Victory for Otterton bus users

Otterton residents are celebrating a victory after a U-turn decision over plans cut their bus service Stagecoach and the county council are working together to retain the service.

Otterton campaigners fighting in a battle of the buses against proposed service cuts are celebrating victory after the Journal stepped in and helped save the day.

A group of regulars from The Kings Arms, Otterton, calling themselves The Kings’ Men, have been battling against Stagecoach’s proposal to cut its regular bus service to and from the village.

Campaigners thanked the Journal after Stagecoach announced it had teamed up with Devon County Council to retain the village bus service.

A Stagecoach spokeswoman said: “Following the withdrawal of the successful tenderer for the 56 service, we can confirm that we are now working with Devon County Council on developing a combined commercial and supported service for the 56 and 157.


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“Subject to a finalised timetable, we are confident that this will leave the current service levels for both buses largely unchanged.”

The county council said: ““Devon County Council is helping to maintain a bus service to Otterton and has agreed to financially support bus journeys serving the village that would otherwise be cut by Stagecoach. The council is continuing discussions with the bus operator to minimise the impact of their decision.”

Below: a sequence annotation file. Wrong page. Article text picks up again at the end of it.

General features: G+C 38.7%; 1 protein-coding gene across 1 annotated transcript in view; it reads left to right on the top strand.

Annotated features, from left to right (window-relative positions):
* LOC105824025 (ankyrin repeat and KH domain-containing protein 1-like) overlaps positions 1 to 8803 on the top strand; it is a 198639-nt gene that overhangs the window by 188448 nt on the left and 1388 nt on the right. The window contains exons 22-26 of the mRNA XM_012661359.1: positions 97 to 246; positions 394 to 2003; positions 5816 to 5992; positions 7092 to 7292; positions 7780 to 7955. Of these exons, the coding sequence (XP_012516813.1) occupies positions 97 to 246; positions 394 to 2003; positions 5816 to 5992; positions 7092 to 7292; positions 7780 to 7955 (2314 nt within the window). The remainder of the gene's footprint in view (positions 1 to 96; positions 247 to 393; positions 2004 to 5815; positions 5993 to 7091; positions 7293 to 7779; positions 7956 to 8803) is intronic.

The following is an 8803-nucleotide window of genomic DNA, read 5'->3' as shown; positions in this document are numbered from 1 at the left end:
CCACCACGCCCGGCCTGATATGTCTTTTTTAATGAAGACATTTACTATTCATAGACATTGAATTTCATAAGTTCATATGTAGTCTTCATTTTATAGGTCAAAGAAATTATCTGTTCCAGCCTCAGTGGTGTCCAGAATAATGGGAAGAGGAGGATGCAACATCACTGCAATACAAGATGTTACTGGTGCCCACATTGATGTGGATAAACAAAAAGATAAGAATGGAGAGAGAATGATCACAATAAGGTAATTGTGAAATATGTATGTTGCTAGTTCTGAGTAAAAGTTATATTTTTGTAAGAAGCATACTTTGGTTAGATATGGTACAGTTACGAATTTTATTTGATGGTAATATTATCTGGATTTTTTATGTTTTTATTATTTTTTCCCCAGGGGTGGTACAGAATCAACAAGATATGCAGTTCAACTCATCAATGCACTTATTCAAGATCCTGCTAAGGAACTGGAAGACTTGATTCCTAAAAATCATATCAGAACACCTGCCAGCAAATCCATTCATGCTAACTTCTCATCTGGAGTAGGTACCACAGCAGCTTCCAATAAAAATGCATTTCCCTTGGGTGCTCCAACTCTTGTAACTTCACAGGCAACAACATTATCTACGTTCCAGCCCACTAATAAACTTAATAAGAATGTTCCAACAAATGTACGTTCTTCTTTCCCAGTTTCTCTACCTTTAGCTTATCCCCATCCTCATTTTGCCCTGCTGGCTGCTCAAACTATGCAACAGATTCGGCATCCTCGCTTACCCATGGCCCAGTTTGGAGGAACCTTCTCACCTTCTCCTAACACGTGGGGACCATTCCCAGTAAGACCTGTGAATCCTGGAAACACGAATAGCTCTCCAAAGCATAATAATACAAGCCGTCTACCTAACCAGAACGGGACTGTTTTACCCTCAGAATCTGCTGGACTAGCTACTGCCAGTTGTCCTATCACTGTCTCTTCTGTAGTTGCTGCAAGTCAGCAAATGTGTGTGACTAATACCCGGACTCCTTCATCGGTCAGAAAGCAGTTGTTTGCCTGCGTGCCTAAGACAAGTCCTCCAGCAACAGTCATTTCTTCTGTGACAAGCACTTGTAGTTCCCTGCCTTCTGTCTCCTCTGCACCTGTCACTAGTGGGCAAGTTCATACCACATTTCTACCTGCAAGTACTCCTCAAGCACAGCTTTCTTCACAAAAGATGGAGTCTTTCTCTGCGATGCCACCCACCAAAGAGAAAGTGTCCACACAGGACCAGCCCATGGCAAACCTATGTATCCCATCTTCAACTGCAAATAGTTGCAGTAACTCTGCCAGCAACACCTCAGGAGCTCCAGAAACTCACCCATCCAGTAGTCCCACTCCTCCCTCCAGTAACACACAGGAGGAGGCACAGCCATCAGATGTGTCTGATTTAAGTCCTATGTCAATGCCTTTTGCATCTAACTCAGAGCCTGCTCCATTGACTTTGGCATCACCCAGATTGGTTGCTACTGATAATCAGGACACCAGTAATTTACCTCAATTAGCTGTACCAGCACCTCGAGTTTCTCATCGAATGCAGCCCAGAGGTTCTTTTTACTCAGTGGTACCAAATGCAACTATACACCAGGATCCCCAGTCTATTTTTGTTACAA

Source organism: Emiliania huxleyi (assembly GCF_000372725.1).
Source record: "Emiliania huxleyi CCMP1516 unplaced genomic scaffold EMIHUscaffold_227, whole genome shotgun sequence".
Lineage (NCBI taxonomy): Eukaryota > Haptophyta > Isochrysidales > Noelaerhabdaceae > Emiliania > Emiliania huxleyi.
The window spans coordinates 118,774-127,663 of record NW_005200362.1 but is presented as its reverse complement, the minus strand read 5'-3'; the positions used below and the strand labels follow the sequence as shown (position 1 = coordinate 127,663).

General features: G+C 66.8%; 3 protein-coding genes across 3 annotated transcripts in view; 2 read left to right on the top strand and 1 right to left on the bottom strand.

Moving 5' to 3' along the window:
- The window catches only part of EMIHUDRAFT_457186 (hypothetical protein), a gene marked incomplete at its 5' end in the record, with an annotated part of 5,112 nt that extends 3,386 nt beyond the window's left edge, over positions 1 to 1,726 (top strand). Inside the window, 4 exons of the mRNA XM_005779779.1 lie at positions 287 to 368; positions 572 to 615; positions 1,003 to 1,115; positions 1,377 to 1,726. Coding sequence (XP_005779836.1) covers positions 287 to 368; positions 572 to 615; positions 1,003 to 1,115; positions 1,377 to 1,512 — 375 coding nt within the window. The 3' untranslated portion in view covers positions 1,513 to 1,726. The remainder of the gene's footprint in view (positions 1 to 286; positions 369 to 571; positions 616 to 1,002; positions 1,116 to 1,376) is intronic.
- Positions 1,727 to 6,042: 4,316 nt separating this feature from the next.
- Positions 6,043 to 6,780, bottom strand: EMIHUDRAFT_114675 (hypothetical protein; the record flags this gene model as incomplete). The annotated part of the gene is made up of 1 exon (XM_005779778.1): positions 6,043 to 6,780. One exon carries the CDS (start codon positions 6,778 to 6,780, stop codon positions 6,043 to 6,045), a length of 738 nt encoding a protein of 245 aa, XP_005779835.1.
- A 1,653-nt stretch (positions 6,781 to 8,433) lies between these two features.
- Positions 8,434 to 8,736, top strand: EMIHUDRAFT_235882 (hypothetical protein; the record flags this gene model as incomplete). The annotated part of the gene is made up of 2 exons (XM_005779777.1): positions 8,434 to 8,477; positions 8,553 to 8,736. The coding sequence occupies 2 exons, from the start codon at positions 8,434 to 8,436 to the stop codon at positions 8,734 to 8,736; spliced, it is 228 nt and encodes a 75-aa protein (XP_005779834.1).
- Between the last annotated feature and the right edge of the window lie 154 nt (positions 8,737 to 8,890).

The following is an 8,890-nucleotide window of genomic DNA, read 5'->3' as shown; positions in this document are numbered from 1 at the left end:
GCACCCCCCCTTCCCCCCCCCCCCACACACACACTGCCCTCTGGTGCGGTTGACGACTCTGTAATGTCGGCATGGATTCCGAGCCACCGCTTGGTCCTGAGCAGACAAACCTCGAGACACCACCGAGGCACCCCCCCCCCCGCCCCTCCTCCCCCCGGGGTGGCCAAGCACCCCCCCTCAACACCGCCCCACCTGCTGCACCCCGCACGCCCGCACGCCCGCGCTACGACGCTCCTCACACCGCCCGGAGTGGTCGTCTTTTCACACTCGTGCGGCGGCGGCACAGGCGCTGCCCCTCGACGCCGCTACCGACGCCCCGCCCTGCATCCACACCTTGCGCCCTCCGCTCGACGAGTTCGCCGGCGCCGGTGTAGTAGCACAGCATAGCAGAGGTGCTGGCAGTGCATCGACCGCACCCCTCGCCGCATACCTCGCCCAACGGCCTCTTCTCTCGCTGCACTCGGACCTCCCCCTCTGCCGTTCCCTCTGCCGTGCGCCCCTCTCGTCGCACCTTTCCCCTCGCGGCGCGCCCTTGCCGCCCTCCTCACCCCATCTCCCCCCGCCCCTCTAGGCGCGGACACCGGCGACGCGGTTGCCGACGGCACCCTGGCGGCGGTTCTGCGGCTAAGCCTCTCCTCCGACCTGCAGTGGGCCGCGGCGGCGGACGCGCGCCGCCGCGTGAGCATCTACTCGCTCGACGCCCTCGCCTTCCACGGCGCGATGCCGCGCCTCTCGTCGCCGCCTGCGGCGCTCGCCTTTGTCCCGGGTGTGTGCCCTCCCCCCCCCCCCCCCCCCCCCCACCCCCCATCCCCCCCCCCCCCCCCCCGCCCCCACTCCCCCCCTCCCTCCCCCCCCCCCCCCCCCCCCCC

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The battle of the buses began when Stagecoach revealed it was to cancel all bus services to and from Otterton from May 23.

Devon County Council told Otterton Parish Council it could fund a limited service, maintained by special vehicles.

Councillor Christine Channon championed the cause and East Devon MP Hugo Swire liaised with the parish council over the village’s fears it could become cut off through lack of public transport.

Fearing community pleas were being ignored, Otterton resident and Kings’ Men member Bruce Kennard-Simpson, 82, of Dukes Close, contacted the Journal to highlight the community campaign.

He said: “It really shows, in a democracy, you can still fight your corner and win. Lots of people think it won’t do any good and they won’t take any notice - but they do. You can win.

“The Journal helped quite a bit. With the help of the local press, large companies get frightened about this sort of thing.”

Otterton Parish Council chairman, John Edmonds, said there had been an ‘upsurge in anger’ over the proposed bus cuts.

He said the plan totally opposed the government’s green policy of promoting public transport.

Mr Edmonds said: “Otterton forcibly lost the shop and Post Office a few years ago and, therefore, everyone has to rely on shops in other areas.

“Otterton Mill heavily relies on bus services for staff use and a considerable number of visitors. Other businesses, such as Ladram Bay and The Old Vicarage, also rely on the buses.

“There are also a number of Otterton residents who rely on the bus service, as they do not have a car of their own.”

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